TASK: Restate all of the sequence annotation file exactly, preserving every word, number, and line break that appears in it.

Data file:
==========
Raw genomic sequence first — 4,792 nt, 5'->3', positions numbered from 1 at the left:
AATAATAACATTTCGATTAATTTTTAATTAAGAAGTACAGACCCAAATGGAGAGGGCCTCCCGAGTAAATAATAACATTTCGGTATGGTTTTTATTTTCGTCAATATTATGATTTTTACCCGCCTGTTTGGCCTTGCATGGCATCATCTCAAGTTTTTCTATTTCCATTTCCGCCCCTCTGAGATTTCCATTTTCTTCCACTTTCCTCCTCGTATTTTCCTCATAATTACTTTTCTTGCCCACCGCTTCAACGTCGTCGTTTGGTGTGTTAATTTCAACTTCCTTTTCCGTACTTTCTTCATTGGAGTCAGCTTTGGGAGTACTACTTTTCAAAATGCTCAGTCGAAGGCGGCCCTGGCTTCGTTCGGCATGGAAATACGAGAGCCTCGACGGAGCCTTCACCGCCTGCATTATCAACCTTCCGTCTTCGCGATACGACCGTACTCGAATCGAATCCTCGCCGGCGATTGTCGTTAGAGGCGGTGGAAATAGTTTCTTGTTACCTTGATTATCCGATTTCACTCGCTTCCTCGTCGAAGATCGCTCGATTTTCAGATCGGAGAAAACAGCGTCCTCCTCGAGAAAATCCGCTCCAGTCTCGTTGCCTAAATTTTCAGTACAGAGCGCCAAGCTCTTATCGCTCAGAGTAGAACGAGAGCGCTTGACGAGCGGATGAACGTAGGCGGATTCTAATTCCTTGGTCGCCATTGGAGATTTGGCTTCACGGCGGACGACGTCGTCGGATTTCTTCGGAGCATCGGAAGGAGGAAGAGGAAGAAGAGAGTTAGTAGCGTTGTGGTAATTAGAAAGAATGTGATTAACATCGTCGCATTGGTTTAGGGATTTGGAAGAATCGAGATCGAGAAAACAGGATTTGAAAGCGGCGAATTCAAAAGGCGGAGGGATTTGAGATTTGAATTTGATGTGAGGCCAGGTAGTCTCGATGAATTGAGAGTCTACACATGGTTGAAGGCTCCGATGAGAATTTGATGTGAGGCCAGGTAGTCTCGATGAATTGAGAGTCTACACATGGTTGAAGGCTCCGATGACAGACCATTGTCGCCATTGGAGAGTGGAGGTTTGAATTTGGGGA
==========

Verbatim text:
Raw genomic sequence first — 4,792 nt, 5'->3', positions numbered from 1 at the left:
AATAATAACATTTCGATTAATTTTTAATTAAGAAGTACAGACCCAAATGGAGAGGGCCTCCCGAGTAAATAATAACATTTCGGTATGGTTTTTATTTTCGTCAATATTATGATTTTTACCCGCCTGTTTGGCCTTGCATGGCATCATCTCAAGTTTTTCTATTTCCATTTCCGCCCCTCTGAGATTTCCATTTTCTTCCACTTTCCTCCTCGTATTTTCCTCATAATTACTTTTCTTGCCCACCGCTTCAACGTCGTCGTTTGGTGTGTTAATTTCAACTTCCTTTTCCGTACTTTCTTCATTGGAGTCAGCTTTGGGAGTACTACTTTTCAAAATGCTCAGTCGAAGGCGGCCCTGGCTTCGTTCGGCATGGAAATACGAGAGCCTCGACGGAGCCTTCACCGCCTGCATTATCAACCTTCCGTCTTCGCGATACGACCGTACTCGAATCGAATCCTCGCCGGCGATTGTCGTTAGAGGCGGTGGAAATAGTTTCTTGTTACCTTGATTATCCGATTTCACTCGCTTCCTCGTCGAAGATCGCTCGATTTTCAGATCGGAGAAAACAGCGTCCTCCTCGAGAAAATCCGCTCCAGTCTCGTTGCCTAAATTTTCAGTACAGAGCGCCAAGCTCTTATCGCTCAGAGTAGAACGAGAGCGCTTGACGAGCGGATGAACGTAGGCGGATTCTAATTCCTTGGTCGCCATTGGAGATTTGGCTTCACGGCGGACGACGTCGTCGGATTTCTTCGGAGCATCGGAAGGAGGAAGAGGAAGAAGAGAGTTAGTAGCGTTGTGGTAATTAGAAAGAATGTGATTAACATCGTCGCATTGGTTTAGGGATTTGGAAGAATCGAGATCGAGAAAACAGGATTTGAAAGCGGCGAATTCAAAAGGCGGAGGGATTTGAGATTTGAATTTGATGTGAGGCCAGGTAGTCTCGATGAATTGAGAGTCTACACATGGTTGAAGGCTCCGATGAGAATTTGATGTGAGGCCAGGTAGTCTCGATGAATTGAGAGTCTACACATGGTTGAAGGCTCCGATGACAGACCATTGTCGCCATTGGAGAGTGGAGGTTTGAATTTGGGGA